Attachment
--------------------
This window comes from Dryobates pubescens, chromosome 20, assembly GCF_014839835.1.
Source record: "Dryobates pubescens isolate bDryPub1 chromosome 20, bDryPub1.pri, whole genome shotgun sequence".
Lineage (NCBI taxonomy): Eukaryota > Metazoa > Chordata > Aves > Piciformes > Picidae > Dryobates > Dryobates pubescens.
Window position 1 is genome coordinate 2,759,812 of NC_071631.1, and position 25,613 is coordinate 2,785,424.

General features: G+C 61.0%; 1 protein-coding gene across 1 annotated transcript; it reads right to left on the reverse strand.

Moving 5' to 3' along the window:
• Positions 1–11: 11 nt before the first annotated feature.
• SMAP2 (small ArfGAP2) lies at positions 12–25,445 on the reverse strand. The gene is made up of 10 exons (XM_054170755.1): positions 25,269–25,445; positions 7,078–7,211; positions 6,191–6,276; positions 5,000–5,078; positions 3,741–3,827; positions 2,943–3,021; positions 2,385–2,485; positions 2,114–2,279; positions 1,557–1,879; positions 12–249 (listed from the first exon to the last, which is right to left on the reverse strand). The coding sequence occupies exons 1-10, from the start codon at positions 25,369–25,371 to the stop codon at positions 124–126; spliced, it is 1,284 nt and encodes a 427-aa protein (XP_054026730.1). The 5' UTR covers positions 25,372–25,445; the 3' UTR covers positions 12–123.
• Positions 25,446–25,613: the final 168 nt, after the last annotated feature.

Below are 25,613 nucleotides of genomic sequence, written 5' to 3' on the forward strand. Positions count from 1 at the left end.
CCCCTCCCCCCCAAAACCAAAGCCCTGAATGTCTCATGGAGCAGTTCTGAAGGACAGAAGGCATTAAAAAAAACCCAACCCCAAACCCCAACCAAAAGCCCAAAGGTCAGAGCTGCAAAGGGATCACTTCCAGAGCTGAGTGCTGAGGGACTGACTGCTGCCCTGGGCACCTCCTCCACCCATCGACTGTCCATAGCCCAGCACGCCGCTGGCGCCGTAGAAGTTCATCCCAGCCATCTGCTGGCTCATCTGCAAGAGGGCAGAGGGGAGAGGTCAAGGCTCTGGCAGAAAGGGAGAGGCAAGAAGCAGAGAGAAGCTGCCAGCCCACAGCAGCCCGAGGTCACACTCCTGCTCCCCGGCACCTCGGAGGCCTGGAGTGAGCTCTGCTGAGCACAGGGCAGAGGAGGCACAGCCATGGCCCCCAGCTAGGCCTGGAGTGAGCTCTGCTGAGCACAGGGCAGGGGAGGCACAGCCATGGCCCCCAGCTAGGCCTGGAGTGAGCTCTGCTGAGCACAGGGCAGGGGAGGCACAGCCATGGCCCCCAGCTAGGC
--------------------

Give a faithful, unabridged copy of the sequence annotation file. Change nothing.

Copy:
This window comes from Dryobates pubescens, chromosome 20, assembly GCF_014839835.1.
Source record: "Dryobates pubescens isolate bDryPub1 chromosome 20, bDryPub1.pri, whole genome shotgun sequence".
Lineage (NCBI taxonomy): Eukaryota > Metazoa > Chordata > Aves > Piciformes > Picidae > Dryobates > Dryobates pubescens.
Window position 1 is genome coordinate 2,759,812 of NC_071631.1, and position 25,613 is coordinate 2,785,424.

General features: G+C 61.0%; 1 protein-coding gene across 1 annotated transcript; it reads right to left on the reverse strand.

Moving 5' to 3' along the window:
• Positions 1–11: 11 nt before the first annotated feature.
• SMAP2 (small ArfGAP2) lies at positions 12–25,445 on the reverse strand. The gene is made up of 10 exons (XM_054170755.1): positions 25,269–25,445; positions 7,078–7,211; positions 6,191–6,276; positions 5,000–5,078; positions 3,741–3,827; positions 2,943–3,021; positions 2,385–2,485; positions 2,114–2,279; positions 1,557–1,879; positions 12–249 (listed from the first exon to the last, which is right to left on the reverse strand). The coding sequence occupies exons 1-10, from the start codon at positions 25,369–25,371 to the stop codon at positions 124–126; spliced, it is 1,284 nt and encodes a 427-aa protein (XP_054026730.1). The 5' UTR covers positions 25,372–25,445; the 3' UTR covers positions 12–123.
• Positions 25,446–25,613: the final 168 nt, after the last annotated feature.

Below are 25,613 nucleotides of genomic sequence, written 5' to 3' on the forward strand. Positions count from 1 at the left end.
CCCCTCCCCCCCAAAACCAAAGCCCTGAATGTCTCATGGAGCAGTTCTGAAGGACAGAAGGCATTAAAAAAAACCCAACCCCAAACCCCAACCAAAAGCCCAAAGGTCAGAGCTGCAAAGGGATCACTTCCAGAGCTGAGTGCTGAGGGACTGACTGCTGCCCTGGGCACCTCCTCCACCCATCGACTGTCCATAGCCCAGCACGCCGCTGGCGCCGTAGAAGTTCATCCCAGCCATCTGCTGGCTCATCTGCAAGAGGGCAGAGGGGAGAGGTCAAGGCTCTGGCAGAAAGGGAGAGGCAAGAAGCAGAGAGAAGCTGCCAGCCCACAGCAGCCCGAGGTCACACTCCTGCTCCCCGGCACCTCGGAGGCCTGGAGTGAGCTCTGCTGAGCACAGGGCAGAGGAGGCACAGCCATGGCCCCCAGCTAGGCCTGGAGTGAGCTCTGCTGAGCACAGGGCAGGGGAGGCACAGCCATGGCCCCCAGCTAGGCCTGGAGTGAGCTCTGCTGAGCACAGGGCAGGGGAGGCACAGCCATGGCCCCCAGCTAGGC